TOWARDS A NEW APPROACH TO RETURN TO WORK AFTER LONG ABSENCE
After a long absence, returning to work is not always easy. When cancer interferes, professional relationships are affected, and the most reluctant are not always those that we believe. Accompanying ex-patients on the path to employment, respecting their pace is a challenge. Between a policy of return to work for economic reasons, and a desire to accompany the weakest, it is the vision of work that is at the center of reflection. Presentation of the brochure (in French) published by the non-profit organization Question Santé on the subject.
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THE ROAD TO A BETTER NORMAL: Breast cancer patients and survivors in the EU workforce
The Economist a réalisé un rapport sur les survivantes du cancer du sein, et les survivants du cancer d'une manière plus générale, dans le monde du Travail. Leurs conclusions apportent des éléments de réponse sur la manière d'adresser la question du retour au travail pour les actifs ayant été confrontés au cancer.
Allez hop, du boulot pour les malades! Une brochure de Question Santé ASBL
Quelle que soit l’origine du problème médical, les personnes en arrêt de travail de longue durée sont appelées à retrouver leur job et le plus rapidement possible. La brochure de Question Santé a l'intelligence de demander aux intéressés ce qu'il en est. Une chose est sûre, la réintégration est un processus interactionnel complexe.
The law on the reintegration of long absent workers divides the various stakeholders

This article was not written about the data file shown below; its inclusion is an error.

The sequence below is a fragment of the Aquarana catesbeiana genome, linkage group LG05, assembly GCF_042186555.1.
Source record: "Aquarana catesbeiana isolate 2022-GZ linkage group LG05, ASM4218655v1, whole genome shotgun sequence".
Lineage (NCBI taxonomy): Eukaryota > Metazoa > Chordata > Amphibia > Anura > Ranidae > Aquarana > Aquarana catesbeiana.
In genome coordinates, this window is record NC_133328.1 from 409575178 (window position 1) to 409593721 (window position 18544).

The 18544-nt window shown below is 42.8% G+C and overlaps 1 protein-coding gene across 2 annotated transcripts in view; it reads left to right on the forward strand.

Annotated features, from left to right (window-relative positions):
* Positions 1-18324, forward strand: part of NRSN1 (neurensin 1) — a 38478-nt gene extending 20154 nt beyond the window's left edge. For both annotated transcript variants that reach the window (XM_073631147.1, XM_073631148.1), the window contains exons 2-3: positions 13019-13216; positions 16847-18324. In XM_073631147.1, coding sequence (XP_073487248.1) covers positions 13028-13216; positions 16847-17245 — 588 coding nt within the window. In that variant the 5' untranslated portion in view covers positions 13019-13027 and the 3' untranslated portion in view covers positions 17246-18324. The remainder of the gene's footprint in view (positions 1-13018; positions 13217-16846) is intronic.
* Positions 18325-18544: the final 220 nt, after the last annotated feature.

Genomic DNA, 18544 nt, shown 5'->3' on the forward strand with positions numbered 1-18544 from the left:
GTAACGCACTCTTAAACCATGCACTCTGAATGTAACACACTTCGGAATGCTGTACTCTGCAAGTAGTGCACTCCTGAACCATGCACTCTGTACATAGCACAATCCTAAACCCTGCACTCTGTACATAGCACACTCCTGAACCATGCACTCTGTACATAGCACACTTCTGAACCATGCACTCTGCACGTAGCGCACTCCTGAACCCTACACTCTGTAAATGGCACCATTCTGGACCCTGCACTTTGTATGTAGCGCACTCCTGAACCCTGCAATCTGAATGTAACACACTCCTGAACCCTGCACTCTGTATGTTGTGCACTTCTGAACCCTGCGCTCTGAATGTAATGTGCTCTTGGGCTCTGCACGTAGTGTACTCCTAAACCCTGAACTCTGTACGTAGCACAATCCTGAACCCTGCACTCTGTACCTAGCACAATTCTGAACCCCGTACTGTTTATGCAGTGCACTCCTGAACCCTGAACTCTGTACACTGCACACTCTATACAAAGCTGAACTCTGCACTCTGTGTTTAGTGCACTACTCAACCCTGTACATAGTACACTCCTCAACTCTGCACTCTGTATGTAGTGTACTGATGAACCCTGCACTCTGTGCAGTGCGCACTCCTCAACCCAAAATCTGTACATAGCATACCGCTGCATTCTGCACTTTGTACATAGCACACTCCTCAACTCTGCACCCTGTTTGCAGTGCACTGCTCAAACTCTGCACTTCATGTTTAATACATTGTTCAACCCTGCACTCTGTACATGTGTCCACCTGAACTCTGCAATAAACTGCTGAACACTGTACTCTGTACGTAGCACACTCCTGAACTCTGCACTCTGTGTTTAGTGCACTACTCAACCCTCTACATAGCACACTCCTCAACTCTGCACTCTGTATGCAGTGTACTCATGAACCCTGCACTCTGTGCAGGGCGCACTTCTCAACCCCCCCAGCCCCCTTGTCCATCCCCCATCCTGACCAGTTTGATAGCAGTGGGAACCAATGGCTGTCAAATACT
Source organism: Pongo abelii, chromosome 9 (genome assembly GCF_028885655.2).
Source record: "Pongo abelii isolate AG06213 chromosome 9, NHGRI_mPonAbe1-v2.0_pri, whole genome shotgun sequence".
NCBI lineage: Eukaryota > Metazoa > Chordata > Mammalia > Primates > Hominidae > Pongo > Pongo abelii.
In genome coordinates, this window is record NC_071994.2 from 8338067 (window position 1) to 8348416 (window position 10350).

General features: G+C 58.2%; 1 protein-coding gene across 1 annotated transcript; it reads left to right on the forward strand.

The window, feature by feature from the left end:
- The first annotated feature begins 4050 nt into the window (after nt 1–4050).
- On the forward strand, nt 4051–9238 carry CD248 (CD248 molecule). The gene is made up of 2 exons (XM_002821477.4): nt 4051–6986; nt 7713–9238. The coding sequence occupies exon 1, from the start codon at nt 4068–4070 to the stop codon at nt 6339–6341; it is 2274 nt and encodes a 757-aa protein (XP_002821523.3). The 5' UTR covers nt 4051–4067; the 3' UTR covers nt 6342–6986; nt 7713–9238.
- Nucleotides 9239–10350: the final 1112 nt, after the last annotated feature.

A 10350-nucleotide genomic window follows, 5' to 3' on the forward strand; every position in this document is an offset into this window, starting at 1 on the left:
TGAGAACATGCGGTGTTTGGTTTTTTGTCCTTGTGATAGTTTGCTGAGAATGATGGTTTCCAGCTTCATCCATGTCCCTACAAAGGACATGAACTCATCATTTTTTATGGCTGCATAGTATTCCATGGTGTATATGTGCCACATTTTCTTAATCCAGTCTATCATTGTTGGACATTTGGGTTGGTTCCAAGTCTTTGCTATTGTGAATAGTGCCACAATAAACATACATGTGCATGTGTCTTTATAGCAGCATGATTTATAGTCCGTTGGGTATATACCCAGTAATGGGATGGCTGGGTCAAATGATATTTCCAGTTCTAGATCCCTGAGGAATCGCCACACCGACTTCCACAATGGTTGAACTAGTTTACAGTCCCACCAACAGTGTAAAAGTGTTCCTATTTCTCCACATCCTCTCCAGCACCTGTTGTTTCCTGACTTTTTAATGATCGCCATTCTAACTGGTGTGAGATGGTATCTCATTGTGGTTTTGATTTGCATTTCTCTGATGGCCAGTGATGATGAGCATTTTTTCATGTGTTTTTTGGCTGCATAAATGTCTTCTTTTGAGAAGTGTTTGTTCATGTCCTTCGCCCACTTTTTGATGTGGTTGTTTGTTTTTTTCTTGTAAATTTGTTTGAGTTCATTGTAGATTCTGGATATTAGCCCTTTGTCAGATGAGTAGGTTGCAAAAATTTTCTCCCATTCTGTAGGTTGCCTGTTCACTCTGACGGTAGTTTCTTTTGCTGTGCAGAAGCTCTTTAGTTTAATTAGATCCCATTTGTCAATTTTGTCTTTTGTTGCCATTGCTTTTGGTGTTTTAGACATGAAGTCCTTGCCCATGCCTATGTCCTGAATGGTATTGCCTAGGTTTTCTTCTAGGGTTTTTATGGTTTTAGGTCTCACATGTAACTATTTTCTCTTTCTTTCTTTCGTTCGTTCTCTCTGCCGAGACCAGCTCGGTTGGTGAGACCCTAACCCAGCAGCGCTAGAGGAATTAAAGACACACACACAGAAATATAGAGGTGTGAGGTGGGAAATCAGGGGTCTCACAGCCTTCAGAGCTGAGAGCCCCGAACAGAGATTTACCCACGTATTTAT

The government's "voluntarist" policy on the return to work of sick people over a long period has both negative and positive points. In people diagnosed with cancer, "the share of part-time work resets is above average," according to a recent Inami report. No magic formula either, to resume his work while caring for the best, the worker must today be able to count on a perfect synergy between the doctor, the mutual and the employer via its HR service, with a view to double "win-win". To put it simply, it is necessary to communicate, a mission that the association Work & Cancer defends with companies.
When cancer adds value to the workplace!
A traumatic experience like cancer is also valuable! The resilience shown by the "survivors" carries many other qualities including the famous "soft skills" essential to the success of a company!
The right to be forgotten in the world of work
For the sociologist Philippe Bataille, the vulnerability of people who have overcome the cancer test remains after the disease. This is particularly the case when returning to work. This is why this director of studies at the School of Higher Studies in Social Sciences (EHESS) argues that a right to be forgotten also applies in companies.